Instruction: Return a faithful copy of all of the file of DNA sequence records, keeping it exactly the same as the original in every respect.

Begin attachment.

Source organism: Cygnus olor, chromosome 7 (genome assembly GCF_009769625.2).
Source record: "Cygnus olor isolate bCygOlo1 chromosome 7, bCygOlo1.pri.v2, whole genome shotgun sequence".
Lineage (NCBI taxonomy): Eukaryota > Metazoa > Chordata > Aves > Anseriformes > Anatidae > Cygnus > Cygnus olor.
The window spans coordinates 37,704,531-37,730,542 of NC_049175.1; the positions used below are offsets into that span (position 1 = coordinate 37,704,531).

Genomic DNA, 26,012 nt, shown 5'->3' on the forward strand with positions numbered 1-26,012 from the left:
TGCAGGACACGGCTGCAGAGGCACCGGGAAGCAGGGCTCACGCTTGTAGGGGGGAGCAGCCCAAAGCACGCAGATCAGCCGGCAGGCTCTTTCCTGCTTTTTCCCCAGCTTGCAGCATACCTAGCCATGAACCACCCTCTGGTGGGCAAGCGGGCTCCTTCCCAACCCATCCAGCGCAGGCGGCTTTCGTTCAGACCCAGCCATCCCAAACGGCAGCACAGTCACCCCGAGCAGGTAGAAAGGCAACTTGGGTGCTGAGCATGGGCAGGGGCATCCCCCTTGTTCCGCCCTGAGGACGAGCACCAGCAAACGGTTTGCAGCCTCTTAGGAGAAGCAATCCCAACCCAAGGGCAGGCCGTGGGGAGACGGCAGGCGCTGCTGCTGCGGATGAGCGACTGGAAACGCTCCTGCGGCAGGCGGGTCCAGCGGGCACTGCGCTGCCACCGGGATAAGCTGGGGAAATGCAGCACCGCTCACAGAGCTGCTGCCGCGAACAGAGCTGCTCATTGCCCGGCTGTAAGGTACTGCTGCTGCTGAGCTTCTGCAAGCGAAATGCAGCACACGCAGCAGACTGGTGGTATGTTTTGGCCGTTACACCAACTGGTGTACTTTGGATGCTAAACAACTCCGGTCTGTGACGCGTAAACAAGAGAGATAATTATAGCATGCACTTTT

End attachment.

Source organism: Cygnus olor, chromosome 7 (genome assembly GCF_009769625.2).
Source record: "Cygnus olor isolate bCygOlo1 chromosome 7, bCygOlo1.pri.v2, whole genome shotgun sequence".
Lineage (NCBI taxonomy): Eukaryota > Metazoa > Chordata > Aves > Anseriformes > Anatidae > Cygnus > Cygnus olor.
The window spans coordinates 37,704,531-37,730,542 of NC_049175.1; the positions used below are offsets into that span (position 1 = coordinate 37,704,531).

Genomic DNA, 26,012 nt, shown 5'->3' on the forward strand with positions numbered 1-26,012 from the left:
TGCAGGACACGGCTGCAGAGGCACCGGGAAGCAGGGCTCACGCTTGTAGGGGGGAGCAGCCCAAAGCACGCAGATCAGCCGGCAGGCTCTTTCCTGCTTTTTCCCCAGCTTGCAGCATACCTAGCCATGAACCACCCTCTGGTGGGCAAGCGGGCTCCTTCCCAACCCATCCAGCGCAGGCGGCTTTCGTTCAGACCCAGCCATCCCAAACGGCAGCACAGTCACCCCGAGCAGGTAGAAAGGCAACTTGGGTGCTGAGCATGGGCAGGGGCATCCCCCTTGTTCCGCCCTGAGGACGAGCACCAGCAAACGGTTTGCAGCCTCTTAGGAGAAGCAATCCCAACCCAAGGGCAGGCCGTGGGGAGACGGCAGGCGCTGCTGCTGCGGATGAGCGACTGGAAACGCTCCTGCGGCAGGCGGGTCCAGCGGGCACTGCGCTGCCACCGGGATAAGCTGGGGAAATGCAGCACCGCTCACAGAGCTGCTGCCGCGAACAGAGCTGCTCATTGCCCGGCTGTAAGGTACTGCTGCTGCTGAGCTTCTGCAAGCGAAATGCAGCACACGCAGCAGACTGGTGGTATGTTTTGGCCGTTACACCAACTGGTGTACTTTGGATGCTAAACAACTCCGGTCTGTGACGCGTAAACAAGAGAGATAATTATAGCATGCACTTTT